Exports have long been a critical factor in the demand for U.S. crops. This is especially true for wheat and soybeans where about 40 percent of total production moves into export markets.
The U.S. typically exports about 1 billion bushels of wheat per year. While export levels vary significantly year-to-year, there really is no discernable upward trend. In recent years, export levels have been extremely variable. In most cases, the U.S. is the supplier of last resort so our export level is closely linked to production in other major exporting countries.
World wheat demand is not very variable and the growth in demand has accelerated in recent years. With the increases in demand world wheat trade has increased, from about 105 million tonnes in the second half of the 1990s to 108 million tonnes in the first half of the 2000s, to 126 million tonnes in the second half of the last decade.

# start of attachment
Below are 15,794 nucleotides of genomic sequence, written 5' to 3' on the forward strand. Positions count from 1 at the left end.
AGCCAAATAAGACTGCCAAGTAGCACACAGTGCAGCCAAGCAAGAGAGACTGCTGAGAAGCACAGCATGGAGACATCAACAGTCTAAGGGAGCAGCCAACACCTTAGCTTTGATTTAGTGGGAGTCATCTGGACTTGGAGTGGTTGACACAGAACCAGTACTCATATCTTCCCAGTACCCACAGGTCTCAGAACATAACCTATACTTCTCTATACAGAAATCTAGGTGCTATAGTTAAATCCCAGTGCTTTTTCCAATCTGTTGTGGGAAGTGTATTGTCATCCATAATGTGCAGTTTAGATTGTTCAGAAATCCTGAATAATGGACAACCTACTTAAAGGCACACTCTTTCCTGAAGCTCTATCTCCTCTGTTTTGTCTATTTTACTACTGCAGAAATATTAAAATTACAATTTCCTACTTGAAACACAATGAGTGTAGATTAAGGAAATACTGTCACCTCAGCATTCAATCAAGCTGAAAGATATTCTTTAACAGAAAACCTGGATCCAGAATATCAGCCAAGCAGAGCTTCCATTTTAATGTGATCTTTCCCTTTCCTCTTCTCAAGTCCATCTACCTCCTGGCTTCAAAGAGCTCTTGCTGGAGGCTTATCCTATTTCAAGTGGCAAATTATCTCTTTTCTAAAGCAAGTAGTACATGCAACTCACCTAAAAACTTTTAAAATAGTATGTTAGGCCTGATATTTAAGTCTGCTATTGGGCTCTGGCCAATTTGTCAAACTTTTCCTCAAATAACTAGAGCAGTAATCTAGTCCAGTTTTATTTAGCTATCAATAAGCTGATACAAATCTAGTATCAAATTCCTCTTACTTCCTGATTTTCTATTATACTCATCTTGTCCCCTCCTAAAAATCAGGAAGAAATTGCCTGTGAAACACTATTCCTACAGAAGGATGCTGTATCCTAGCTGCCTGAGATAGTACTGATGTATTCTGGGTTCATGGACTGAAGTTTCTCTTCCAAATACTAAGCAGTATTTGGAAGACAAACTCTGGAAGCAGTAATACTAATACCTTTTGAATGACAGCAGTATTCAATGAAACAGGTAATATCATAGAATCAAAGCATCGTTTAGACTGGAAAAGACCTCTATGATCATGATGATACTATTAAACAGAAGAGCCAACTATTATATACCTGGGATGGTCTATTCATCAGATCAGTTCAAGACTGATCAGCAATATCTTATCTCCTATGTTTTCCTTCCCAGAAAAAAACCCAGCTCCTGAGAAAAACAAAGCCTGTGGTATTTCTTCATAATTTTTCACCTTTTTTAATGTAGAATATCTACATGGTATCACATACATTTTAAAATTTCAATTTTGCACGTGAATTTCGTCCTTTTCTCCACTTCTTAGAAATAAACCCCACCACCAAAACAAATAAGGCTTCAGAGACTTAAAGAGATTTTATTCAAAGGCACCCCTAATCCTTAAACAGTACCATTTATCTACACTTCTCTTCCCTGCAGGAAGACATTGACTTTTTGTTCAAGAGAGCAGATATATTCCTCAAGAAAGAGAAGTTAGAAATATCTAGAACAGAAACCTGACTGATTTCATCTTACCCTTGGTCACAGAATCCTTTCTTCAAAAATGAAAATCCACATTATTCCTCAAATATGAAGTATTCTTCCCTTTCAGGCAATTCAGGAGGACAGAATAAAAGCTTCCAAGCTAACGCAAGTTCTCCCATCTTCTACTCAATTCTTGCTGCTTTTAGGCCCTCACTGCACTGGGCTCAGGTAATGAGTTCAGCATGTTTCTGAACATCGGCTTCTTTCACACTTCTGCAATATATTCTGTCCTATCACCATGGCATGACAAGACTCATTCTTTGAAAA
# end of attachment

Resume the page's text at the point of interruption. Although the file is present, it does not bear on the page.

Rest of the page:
World wheat trade this year is forecast at a record high 138.7 million tonnes. While world wheat trade has increased, U.S. wheat exports have not. U.S. wheat exports averaged 29.4 million tonnes in the late 1990s, 27.7 million in the early 2000s and 28.8 million in the late 2000s.
Exports this year are expected to be at a relatively low level of 25.2 million tonnes, the fourth lowest level in the last 17 years. The U.S. share of world wheat trade has declined significantly since 1995. Our share of world markets was above 28 percent in the second half of the 1990s compared to 23 percent in the most recent period and just 18 percent for this year. The emergence of the former Soviet Union countries as major wheat exporters has contributed to the decline in the U.S. share of world wheat markets in recent years.